Fifteen years after the term was coined, we still don’t have a single agreed-upon definition of Open Access (OA). What are the implications of this diversity of views within the OA movement, and how much does it really matter?
Is Greta Van Susteren right in taking universities to task for building “huge libraries” and in characterizing them as “vanity projects” that have been obviated by the growing online availability of books and other scholarly resources? Obviously not — that’s the position of an ignorant philistine. Except…
Would a systemwide “flip” to open access by means of universal article-processing charges work? David Shulenberger argues that it would not, and he may be right — but not for the reasons he gives.
In 1979, a study at the University of Pittsburgh Library found that 40% of the books added in the previous six years had not circulated. 37 years later, we librarians still cite that number and many of us use it (among other factors) to justify moving in the direction of patron-driven acquisition. A critic of that practice argues that many subsequent circulation studies contradict the Kent Study. But do they?
Has the time come for academic libraries to start thinking seriously about providing textbooks to their student patrons? A few are already doing so–why not more?
What does it mean for libraries to be competitive and “entrepreneurial”? And is the very concept a Trojan horse for neoliberalism? Does it matter?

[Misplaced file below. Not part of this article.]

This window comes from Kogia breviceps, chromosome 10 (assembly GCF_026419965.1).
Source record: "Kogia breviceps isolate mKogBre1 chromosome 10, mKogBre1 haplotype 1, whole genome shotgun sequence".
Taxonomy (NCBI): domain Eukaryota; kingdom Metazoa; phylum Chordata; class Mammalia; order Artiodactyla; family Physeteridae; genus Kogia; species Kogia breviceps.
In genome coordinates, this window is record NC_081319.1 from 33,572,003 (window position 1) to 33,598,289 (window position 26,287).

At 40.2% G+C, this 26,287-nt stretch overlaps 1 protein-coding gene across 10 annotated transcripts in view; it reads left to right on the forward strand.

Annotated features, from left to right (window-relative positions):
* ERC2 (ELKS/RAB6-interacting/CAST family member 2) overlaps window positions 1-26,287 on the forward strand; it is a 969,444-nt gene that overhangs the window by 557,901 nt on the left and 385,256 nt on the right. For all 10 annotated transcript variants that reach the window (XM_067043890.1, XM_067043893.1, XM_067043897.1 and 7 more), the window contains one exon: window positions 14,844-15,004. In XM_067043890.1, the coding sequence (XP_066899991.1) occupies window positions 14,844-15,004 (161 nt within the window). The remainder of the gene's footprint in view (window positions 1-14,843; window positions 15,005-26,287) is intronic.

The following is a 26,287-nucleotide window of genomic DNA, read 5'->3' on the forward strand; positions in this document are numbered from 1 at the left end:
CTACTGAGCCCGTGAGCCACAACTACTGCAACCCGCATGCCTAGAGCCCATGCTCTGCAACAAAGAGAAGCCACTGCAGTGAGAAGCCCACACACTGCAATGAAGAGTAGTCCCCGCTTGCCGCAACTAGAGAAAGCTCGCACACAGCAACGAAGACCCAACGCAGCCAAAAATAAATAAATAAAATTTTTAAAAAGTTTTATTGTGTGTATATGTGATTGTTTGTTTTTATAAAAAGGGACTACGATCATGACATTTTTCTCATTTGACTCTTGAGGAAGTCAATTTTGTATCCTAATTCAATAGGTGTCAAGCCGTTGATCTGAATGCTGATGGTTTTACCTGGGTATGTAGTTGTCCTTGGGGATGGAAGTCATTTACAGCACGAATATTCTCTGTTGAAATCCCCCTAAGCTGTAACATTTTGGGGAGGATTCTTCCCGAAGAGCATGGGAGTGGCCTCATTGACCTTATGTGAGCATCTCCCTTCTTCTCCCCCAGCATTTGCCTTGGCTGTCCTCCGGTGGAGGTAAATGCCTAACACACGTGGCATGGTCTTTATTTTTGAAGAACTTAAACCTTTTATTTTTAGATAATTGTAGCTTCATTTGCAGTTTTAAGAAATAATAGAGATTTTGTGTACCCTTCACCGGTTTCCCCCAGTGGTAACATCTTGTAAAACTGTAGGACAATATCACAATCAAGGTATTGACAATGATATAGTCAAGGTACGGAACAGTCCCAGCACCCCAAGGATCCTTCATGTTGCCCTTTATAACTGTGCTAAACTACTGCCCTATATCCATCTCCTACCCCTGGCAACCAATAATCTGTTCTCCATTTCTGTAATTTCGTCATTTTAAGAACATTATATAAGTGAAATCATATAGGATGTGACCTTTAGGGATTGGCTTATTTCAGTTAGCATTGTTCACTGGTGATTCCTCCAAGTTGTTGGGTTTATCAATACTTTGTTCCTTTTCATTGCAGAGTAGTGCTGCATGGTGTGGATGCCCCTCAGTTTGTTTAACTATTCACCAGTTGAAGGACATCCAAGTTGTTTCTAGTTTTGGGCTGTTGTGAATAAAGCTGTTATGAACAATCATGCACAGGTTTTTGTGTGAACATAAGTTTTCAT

When entities like Sci-Hub invite you to share your network credentials in order to help create free access to licensed scholarly publications, they’re asking for more than access to research. What they’re asking for may also give them access to your email account, your course management program, your tax documents, and more. Here are some things to think about before you decide to share that network user ID and password.
Why is it so frustrating and difficult to talk about scholarly-communication reform, and why do those conversations seem to involve virtually all members of the scholcomm ecosystem except for authors?
On an academic campus, the consumer of licensed scholarly information products is usually not the buyer and does not make purchasing decisions. If your sales reps aren’t careful about respecting that distinction, they can get themselves into hot water fast.
There seems to be a significant disagreement between academic libraries and their own host institutions with regard to an important rule change proposed by the Department of Education. That disagreement has implications that go way beyond the rule itself.